Pop culture obsessives writing for the pop culture obsessed.
Pop culture obsessives writing for the pop culture obsessed.


"Nobody believed it was possible to do [an] erotic film with talent," Emmanuelle director Just Jaeckin says in a new documentary included on the DVD reissue of the 1974 French soft-porn staple. If anything, Emmanuelle has more talent than necessary. Jaeckin was a first-time director when he shot it, but his stint as an artistic director for Vogue shows in the film's gauzy eroticism. (Roger Ebert's 1975 review noted it "may be the first movie influenced by magazine centerfolds.") Editor Claudine Bouché and screenwriter Jean-Louis Richard, adapting a 1957 erotic novel by Emmanuelle Arsan, came from François Truffaut's stable of collaborators, and co-star Alain Cuny was known for his work in films by Federico Fellini and Luis Buñuel. So why were they making a dirty movie?


The simplest answer: The market demanded it. Screen sex went mainstream in the early '70s, but there was a considerable gap between Deep Throat's hardcore sex scenes and the emotionally wrenching couplings of Last Tango In Paris. Designed to arouse without getting too graphic, and to avoid making its audience think too much, Emmanuelle filled that gap. Other films attempted a similar balance—see the Radley Metzger oeuvre for examples—but Emmanuelle caught on like no other, in the process establishing a template for soft-focus, generally European-produced tales of sexual awakening that would attract audiences in theaters and on late-night cable for decades. (Many of them, incidentally, were Emmanuelle sequels, rip-offs, and sequels to rip-offs.)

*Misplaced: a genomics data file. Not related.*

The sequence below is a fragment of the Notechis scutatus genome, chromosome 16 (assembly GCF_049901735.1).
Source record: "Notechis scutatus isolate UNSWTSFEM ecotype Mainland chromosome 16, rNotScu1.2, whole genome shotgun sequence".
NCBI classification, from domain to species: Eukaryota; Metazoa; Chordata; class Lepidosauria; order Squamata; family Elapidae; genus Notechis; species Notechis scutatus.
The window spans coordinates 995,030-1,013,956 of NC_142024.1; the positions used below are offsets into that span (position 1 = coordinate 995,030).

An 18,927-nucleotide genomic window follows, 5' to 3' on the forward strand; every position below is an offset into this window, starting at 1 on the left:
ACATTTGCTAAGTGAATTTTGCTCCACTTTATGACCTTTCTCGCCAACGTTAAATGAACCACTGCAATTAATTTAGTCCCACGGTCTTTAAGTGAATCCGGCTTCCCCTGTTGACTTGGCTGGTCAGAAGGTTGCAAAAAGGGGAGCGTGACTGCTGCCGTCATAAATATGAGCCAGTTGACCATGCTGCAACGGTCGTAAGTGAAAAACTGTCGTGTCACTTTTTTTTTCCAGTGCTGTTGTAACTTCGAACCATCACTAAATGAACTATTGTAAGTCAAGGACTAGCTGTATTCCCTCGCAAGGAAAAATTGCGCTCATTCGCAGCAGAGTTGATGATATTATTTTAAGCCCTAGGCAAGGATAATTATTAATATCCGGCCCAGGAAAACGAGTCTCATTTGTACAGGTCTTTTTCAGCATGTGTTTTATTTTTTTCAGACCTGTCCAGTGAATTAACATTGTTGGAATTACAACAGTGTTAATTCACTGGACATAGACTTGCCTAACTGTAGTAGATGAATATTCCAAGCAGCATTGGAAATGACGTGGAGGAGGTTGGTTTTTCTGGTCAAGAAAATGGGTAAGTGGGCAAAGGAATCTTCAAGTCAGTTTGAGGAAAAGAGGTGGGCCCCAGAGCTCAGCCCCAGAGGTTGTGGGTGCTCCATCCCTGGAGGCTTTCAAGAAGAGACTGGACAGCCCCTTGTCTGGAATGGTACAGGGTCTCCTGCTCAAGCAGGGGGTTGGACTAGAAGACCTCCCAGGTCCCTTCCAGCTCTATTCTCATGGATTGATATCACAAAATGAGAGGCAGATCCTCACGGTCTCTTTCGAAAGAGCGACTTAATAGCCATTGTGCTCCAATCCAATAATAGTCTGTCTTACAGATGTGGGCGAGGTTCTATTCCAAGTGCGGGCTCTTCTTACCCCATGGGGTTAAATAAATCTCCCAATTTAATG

Speaking her French lines phonetically, the wide-eyed, long-limbed Sylvia Kristel plays Emmanuelle, the wife of French diplomat Daniel Sarky, who treasures her sexual enthusiasm. He's determined to remain sexually free, and though she gamely plays along, Emmanuelle's attitudes vary from scene to scene: She's prudish one moment, aggressive the next.

In the end, she's punished. While it remains easy to get seduced by the film's slightly druggy, brainless sexiness, the weird subtext hasn't aged as well. Set in Thailand, the film guides Kristel toward a sexual awakening that associates the Thai people—invariably played as primitives—with earthy, violent, and by extension, "realer" sex. While the film makes a lot of noise about sexual freedom, the climactic scene, in which the locals gang-rape Kristel while Cuny's silver-haired lech looks on, the question arises of just whose fantasy this is, and who's supposed to be freed by it.

Key features: New documentaries feature key figures from the film and the inevitable Camille Paglia.